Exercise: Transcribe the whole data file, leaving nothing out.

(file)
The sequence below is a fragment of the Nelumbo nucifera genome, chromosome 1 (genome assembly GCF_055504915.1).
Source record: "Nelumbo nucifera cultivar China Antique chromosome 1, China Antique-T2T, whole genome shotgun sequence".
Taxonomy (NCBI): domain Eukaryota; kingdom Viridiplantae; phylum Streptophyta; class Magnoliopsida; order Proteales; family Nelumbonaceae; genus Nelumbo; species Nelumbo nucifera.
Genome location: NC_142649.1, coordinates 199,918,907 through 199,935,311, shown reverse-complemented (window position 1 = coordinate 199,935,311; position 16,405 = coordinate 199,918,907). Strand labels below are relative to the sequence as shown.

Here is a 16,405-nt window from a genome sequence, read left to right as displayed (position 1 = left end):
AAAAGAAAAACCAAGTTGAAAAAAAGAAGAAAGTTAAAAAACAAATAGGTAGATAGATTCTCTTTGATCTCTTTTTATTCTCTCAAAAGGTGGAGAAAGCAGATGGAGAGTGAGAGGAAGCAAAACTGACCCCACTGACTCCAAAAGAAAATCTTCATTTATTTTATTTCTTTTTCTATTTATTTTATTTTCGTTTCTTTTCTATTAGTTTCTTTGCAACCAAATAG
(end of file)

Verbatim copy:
The sequence below is a fragment of the Nelumbo nucifera genome, chromosome 1 (genome assembly GCF_055504915.1).
Source record: "Nelumbo nucifera cultivar China Antique chromosome 1, China Antique-T2T, whole genome shotgun sequence".
Taxonomy (NCBI): domain Eukaryota; kingdom Viridiplantae; phylum Streptophyta; class Magnoliopsida; order Proteales; family Nelumbonaceae; genus Nelumbo; species Nelumbo nucifera.
Genome location: NC_142649.1, coordinates 199,918,907 through 199,935,311, shown reverse-complemented (window position 1 = coordinate 199,935,311; position 16,405 = coordinate 199,918,907). Strand labels below are relative to the sequence as shown.

Here is a 16,405-nt window from a genome sequence, read left to right as displayed (position 1 = left end):
AAAAGAAAAACCAAGTTGAAAAAAAGAAGAAAGTTAAAAAACAAATAGGTAGATAGATTCTCTTTGATCTCTTTTTATTCTCTCAAAAGGTGGAGAAAGCAGATGGAGAGTGAGAGGAAGCAAAACTGACCCCACTGACTCCAAAAGAAAATCTTCATTTATTTTATTTCTTTTTCTATTTATTTTATTTTCGTTTCTTTTCTATTAGTTTCTTTGCAACCAAATAG